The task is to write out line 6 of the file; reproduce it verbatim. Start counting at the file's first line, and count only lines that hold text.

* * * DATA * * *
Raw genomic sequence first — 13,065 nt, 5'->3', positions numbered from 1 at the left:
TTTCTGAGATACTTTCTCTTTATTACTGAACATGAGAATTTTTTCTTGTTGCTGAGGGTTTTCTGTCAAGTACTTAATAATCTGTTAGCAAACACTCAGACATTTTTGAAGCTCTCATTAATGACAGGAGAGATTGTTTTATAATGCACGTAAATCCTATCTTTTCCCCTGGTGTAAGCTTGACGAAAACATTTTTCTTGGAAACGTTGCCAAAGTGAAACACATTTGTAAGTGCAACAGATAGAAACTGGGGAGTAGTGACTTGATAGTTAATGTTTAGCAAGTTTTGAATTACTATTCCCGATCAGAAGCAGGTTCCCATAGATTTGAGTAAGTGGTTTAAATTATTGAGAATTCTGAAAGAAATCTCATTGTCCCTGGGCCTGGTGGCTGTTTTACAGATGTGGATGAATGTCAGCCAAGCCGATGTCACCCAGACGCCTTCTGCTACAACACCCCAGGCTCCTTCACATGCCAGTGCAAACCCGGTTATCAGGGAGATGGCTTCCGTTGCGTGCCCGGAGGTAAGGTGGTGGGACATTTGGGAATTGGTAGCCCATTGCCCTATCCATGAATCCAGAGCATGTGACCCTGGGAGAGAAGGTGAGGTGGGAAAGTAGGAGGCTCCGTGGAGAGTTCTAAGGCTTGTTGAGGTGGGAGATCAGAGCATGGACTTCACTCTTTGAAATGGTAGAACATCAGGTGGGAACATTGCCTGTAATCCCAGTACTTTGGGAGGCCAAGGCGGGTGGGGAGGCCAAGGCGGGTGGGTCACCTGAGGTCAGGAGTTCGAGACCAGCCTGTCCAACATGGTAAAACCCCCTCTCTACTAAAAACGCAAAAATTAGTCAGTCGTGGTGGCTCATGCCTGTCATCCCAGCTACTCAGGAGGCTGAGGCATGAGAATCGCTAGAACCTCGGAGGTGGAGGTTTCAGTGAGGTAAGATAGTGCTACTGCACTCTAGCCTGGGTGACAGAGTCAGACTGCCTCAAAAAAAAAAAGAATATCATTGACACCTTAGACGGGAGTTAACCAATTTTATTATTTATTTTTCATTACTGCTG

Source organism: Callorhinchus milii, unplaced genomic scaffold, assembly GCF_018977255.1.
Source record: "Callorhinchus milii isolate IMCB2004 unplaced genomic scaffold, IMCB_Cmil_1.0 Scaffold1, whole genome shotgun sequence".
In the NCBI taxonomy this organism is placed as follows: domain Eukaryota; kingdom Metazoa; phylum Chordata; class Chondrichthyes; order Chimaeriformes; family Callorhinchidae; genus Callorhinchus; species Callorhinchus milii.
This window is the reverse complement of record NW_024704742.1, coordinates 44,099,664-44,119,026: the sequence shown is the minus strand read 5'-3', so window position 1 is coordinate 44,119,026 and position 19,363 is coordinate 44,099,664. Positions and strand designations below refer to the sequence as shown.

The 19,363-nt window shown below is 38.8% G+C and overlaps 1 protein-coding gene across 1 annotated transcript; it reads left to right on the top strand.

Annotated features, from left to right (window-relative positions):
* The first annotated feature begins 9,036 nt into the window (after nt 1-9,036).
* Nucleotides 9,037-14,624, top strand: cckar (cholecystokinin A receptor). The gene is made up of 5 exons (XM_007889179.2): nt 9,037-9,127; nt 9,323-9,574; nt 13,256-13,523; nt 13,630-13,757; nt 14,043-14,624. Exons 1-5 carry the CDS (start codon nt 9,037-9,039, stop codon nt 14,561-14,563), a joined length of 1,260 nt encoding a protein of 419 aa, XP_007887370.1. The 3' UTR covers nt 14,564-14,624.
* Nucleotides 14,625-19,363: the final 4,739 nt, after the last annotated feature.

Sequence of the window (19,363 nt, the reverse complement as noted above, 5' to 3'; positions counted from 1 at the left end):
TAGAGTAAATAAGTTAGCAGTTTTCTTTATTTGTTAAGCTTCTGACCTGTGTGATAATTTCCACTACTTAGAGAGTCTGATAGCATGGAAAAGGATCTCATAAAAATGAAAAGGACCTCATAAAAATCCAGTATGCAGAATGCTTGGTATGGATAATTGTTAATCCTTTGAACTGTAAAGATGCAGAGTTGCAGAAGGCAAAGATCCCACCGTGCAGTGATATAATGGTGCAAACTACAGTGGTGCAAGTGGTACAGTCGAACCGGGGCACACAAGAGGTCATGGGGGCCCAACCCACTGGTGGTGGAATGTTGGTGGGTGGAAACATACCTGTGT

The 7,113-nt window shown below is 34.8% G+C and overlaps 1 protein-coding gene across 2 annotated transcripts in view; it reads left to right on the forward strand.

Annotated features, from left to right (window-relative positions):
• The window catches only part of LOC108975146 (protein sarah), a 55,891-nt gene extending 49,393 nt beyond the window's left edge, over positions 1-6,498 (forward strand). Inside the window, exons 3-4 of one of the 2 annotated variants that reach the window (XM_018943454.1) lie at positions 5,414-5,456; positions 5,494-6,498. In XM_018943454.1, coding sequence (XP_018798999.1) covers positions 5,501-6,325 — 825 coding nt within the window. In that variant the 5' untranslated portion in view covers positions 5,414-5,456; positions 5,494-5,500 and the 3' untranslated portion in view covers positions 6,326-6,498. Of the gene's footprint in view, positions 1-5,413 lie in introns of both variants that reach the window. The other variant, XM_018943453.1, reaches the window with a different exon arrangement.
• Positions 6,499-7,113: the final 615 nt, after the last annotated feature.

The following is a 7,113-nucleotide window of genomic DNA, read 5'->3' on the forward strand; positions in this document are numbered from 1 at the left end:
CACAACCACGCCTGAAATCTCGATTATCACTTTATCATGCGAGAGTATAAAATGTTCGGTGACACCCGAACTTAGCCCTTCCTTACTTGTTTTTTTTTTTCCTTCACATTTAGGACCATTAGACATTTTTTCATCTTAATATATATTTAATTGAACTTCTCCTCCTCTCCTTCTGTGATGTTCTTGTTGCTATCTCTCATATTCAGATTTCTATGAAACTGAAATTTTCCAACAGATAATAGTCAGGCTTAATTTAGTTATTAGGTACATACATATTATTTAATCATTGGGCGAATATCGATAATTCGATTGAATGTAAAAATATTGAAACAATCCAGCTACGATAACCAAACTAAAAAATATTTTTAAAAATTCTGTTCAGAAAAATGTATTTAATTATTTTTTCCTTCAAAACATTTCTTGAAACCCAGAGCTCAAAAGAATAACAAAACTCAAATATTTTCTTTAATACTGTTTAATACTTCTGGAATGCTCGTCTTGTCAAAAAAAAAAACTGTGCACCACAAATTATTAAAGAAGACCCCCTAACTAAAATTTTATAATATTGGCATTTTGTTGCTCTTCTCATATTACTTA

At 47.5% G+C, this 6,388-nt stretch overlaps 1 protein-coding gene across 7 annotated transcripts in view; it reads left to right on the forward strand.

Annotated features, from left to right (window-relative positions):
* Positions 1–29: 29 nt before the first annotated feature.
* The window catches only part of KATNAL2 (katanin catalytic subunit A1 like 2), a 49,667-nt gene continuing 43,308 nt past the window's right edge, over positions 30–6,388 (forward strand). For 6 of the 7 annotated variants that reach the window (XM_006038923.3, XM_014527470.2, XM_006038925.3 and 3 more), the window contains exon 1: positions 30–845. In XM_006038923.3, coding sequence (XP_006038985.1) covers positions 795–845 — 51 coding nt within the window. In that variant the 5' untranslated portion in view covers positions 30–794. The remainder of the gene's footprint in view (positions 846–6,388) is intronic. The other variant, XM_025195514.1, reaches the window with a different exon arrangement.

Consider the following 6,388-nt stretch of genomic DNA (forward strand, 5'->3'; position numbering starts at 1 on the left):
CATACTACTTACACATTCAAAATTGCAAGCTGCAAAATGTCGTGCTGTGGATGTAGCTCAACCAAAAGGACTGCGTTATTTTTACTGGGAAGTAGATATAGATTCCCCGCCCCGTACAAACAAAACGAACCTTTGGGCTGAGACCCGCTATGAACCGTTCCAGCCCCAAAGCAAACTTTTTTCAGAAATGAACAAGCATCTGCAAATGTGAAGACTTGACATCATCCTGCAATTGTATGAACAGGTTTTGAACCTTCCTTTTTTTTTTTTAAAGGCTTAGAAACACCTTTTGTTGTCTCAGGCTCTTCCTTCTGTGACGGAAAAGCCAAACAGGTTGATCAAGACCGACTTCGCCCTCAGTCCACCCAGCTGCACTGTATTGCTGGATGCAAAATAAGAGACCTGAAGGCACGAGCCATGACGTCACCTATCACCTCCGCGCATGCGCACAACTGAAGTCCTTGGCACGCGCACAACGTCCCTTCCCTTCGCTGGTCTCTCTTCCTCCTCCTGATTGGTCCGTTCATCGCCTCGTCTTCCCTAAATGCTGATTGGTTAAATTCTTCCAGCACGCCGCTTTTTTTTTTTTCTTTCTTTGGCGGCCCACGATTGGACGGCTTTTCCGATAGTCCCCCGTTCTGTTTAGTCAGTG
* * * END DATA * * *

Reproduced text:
This window is the reverse complement of record NW_024704742.1, coordinates 44,099,664-44,119,026: the sequence shown is the minus strand read 5'-3', so window position 1 is coordinate 44,119,026 and position 19,363 is coordinate 44,099,664. Positions and strand designations below refer to the sequence as shown.